If you work with large amounts of data being hosted on public clouds, homomorphic encryption (HE) is an extremely innovative idea to add security layers to your data while it is being hosted and processed on third-party servers. Basically, HE allows users to perform calculations on datasets while they are encrypted and stored on servers. For sensitive data applications, such as medical records or military operations, this is very important because they do not have to download and decrypt the data for performing calculations but can download the results to decrypt them. This prevents them from being vulnerable at any stage of data processing.
Homomorphic encryption as a research field is still in its infancy. A general concept of homomorphic encryption involves creating an encryption system that can be analyzed through cloud services. For example, if we need to process the addition of 1 and 2 to give us the result of 3, the data can be encrypted for 1 to represent 14 and 2 to represent 20. Then following a step of processing on the encrypted numbers 14 and 20 will give the result 80. This result of 80 can then be downloaded and then decrypted to provide the final answer, 3. The values 1, 2, and 3 are kept encrypted throughout the process until finally the result 80 can be decrypted by the one who holds the secret key to unlock it.
This work has been hailed by MIT as one of the groundbreaking discoveries of IBM, through Gentry, doing pioneering work in the area for cryptography. Initially, he presented the somewhat homomorphic encryption scheme, which could perform simple evaluations on ciphertexts. With the addition of bootstrapping, Gentry could handle the noise in the generated text and also contain the information on the processing functions to perform on the encrypted datasets. This paper, however, is an extension to Gentry’s previous work on a fully homomorphic encryption scheme targeting the initial research challenges of performance, correctness, and noise through extensive mathematical proofs and explanations.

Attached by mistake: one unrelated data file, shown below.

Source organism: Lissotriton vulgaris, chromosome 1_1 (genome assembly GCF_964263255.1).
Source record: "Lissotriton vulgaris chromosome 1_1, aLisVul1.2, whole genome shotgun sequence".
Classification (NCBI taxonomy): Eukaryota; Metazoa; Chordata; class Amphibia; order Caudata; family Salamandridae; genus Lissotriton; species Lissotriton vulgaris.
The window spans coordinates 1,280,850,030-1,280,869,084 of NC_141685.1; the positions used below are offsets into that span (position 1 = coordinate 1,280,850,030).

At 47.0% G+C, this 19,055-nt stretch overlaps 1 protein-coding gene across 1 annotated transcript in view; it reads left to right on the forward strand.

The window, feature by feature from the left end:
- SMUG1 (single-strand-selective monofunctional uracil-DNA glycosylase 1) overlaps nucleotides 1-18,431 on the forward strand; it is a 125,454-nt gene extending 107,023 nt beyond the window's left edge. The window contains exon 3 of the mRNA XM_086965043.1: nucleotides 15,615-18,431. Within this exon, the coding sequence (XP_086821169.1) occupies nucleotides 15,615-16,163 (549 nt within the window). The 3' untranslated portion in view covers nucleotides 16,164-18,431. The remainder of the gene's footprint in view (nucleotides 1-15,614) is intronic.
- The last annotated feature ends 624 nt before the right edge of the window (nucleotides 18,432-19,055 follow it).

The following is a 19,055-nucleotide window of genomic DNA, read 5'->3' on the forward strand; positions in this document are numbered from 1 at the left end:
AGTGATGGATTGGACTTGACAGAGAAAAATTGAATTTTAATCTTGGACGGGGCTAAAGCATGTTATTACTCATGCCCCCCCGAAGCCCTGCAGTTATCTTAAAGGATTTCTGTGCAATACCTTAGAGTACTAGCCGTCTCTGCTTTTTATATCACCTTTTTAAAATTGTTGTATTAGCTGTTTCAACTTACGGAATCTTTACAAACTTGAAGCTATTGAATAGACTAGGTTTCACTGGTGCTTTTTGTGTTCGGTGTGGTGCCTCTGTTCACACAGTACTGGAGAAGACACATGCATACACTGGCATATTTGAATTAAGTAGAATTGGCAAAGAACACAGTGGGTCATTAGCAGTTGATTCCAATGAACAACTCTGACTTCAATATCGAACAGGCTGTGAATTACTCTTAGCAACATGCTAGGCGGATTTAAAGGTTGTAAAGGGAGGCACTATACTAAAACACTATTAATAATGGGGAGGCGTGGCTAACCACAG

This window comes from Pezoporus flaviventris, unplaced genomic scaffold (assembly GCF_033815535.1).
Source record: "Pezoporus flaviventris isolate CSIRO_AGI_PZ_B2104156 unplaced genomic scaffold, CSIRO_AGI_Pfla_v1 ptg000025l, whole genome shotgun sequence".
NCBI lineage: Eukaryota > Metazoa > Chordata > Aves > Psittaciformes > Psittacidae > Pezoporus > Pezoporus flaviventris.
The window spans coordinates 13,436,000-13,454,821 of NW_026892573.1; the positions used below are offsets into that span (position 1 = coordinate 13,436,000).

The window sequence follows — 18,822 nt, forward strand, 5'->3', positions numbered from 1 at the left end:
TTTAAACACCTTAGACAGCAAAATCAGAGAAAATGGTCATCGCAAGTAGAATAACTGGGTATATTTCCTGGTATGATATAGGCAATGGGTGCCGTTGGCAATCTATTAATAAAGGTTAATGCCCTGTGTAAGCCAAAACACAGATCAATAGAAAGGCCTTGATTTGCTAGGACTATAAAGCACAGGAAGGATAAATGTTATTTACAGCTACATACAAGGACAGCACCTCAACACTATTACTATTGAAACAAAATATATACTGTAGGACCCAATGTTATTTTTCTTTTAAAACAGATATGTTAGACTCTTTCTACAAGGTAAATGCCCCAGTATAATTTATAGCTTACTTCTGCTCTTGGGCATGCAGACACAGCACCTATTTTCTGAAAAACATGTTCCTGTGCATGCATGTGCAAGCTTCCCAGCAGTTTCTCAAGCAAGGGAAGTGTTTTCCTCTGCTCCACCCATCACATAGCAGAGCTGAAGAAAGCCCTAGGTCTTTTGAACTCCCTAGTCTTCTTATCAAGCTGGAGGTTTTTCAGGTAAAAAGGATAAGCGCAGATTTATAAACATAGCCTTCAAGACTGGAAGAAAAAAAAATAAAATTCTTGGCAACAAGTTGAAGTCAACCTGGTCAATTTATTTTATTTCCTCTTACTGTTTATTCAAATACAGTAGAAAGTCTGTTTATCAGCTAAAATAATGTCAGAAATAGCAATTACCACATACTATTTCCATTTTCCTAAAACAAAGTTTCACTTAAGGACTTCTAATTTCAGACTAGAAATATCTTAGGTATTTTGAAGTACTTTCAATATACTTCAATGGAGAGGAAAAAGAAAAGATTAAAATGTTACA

In cryptography, transforming a “secret” using a homomorphism puts the secret in a form that is easy to manipulate or store. After applying different specialized processing, we can reverse the homomorphism to recover the original secret. This paper discusses the proofs of algebraic transformations on big datasets and calculations on them.
This paper is a good place to start to study the research challenges and proofs for HE using the mathematical details of HE ring formations and the cryptography definitions of keys generated, public keys, bootstrapping, and ciphertexts.
The paper also discusses the proofs for the original technique of bootstrapping for addition and multiplication functions. It also contains the proofs and definitions of learning with errors and ring learning with errors. These are important problems to understand the fundamental research issues with HE affecting its performance of the lattice calculations.
In conclusion, it is necessary to understand the mathematical foundations and proofs of how HE research challenges can be handled, which will prove fundamental in generating practical implementations of the scheme for use with public cloud services.